Three Activists Indicted in Wegmans Break-Ins

In early October, a grand jury indicted three animal rights activists in a series of break-ins at Wegmans Egg Farm in Wolcott, New York.

Adam Durand, 25; Melanie Ippolito, 21; and Megan Cosgrove,22, were indicted on several counts each including burglary, criminal mischief, petty larceny and criminal trespass.

The three activists allegedly broke into the egg farm several times in May and August 2004. They videotaped conditions at the facility and later released a short video through their group Compassionate Consumers. The activists also removed 11 hens from the facility.

Although not indicted, Compassionate Consumers activist Jodi Chemes was fired from her job at Deloitte & Touche after publicizing the tape’s release (Wegmans is a client of Deloitte & Touche).

According to the Times of Wayne County,

In the initial arraignment, it is alleged that the Durand and Ippolito used wire cutters to gain access to the manure rooms below the chicken houses. It was also stated that they took a total of 8 hens from the buildings on at least two occasions.

The grand jury indictment has Durand charged with three counts each of Felony Burglary in the 3rd Degree, Misdemeanor Petit Larceny and Criminal Trespass. Ippolito was charged with two counts each and Cosgrove with one count each.

The Times also reported that Compassionate Consumers offered to end its campaign against Wegmans if the egg producer agreed to reduce or drop the charges against the activists (the prosecutor in the case has said he will not reduce or drop the charges without Wegmans’ consent), but apparently the company refused such a deal.


Jury indicts 3 in Wegmans Egg Farm case. Misty Edgecomb, Democrat and Chronicle, October 4, 2005.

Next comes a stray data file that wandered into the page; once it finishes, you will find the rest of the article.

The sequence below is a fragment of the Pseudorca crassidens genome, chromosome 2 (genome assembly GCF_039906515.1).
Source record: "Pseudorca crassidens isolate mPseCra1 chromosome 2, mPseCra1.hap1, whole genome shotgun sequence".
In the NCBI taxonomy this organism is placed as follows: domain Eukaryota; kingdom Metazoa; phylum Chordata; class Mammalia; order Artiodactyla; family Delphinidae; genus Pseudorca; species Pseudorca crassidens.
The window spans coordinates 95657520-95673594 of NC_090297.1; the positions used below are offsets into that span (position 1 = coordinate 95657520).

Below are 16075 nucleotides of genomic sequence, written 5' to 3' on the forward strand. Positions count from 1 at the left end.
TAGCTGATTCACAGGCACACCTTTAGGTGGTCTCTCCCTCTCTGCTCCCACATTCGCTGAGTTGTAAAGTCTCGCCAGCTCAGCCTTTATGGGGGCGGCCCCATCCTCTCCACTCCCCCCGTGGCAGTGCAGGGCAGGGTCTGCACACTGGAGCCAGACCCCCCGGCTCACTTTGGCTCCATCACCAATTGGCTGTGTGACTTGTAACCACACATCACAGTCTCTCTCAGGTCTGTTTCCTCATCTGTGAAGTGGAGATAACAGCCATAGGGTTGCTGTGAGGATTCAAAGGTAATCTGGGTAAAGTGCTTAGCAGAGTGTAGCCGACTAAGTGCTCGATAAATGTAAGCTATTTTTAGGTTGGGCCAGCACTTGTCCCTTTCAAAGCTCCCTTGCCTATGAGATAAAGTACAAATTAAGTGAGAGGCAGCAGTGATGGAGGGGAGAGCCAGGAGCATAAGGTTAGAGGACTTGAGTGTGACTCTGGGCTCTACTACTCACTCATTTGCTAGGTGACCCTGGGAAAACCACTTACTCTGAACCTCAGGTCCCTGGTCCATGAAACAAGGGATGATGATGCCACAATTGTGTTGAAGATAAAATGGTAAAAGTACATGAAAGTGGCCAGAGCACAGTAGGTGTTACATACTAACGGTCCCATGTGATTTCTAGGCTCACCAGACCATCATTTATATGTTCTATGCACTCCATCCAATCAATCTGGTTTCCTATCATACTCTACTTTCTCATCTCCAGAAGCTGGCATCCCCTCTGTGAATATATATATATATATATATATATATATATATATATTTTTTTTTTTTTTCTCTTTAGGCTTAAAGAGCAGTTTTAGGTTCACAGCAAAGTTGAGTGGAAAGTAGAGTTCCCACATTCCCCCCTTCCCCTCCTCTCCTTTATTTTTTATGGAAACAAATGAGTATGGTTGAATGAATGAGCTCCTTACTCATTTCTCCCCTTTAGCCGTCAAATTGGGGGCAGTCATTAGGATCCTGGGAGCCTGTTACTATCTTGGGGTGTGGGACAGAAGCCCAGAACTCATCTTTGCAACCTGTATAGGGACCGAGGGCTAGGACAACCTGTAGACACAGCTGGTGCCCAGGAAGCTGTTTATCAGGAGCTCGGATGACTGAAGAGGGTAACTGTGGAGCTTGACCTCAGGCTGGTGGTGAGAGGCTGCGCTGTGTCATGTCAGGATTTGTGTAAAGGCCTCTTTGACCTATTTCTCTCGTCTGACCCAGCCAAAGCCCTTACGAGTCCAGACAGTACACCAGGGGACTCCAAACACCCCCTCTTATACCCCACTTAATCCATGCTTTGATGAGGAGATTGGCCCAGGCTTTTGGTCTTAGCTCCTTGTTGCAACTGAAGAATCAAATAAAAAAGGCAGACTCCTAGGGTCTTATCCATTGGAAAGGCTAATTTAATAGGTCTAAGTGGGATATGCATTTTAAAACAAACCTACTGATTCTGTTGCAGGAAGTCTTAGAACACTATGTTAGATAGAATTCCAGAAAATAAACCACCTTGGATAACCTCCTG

Trio plucked by County Grand Jury for WegmanÂ’s Chicken Farm break-in. Times of Wayne County, 2005.

PETA Organizes Mad Cow Protests in Canada

With the announcement that mad cow disease had found its way to cattle in Alberta, you knew it would not take long for People for the Ethical Treatment of Animals to show up there as well.

Bruce Friedrich visited Alberta to protest outside an Edmonton grocery story. He and other activists carried signs reading, “It’s Mad to Eat Meat — Go Vegetarian.”

In an interview with the CanWest News Service, Friedrich said,

When industries deny animals everything natural to them and turn them into machines, it can come back to haunt us. . . . If you eat meat, you already have to worry about salmonella, E. coli, campylobacter, heart disease, strokes, high blood pressure and cancer, as well as your weight. Now you can add mad cow disease to the list.

Oddly enough, Valerie Fitch of the Calgary Vegetarian Society seemed a bit suspicious as to whether or not fear over mad cow disease would lead Canadians to go vegetarian,

I think that initially meat consumption will drop. It may come up again, but people will be questioning what they eat.

Given how isolated the first case of mad cow disease among cattle in Canada was, I doubt there will be a significant drop in meat consumption there. Now if a human case of vCJD is found, that would be a different story.


‘It’s mad to eat meat’, PETA to tell shoppers: Animal rights group pushes vegetarianism. CanWest Global Communications Corp., Mario Toneguzzi, May 22, 2003.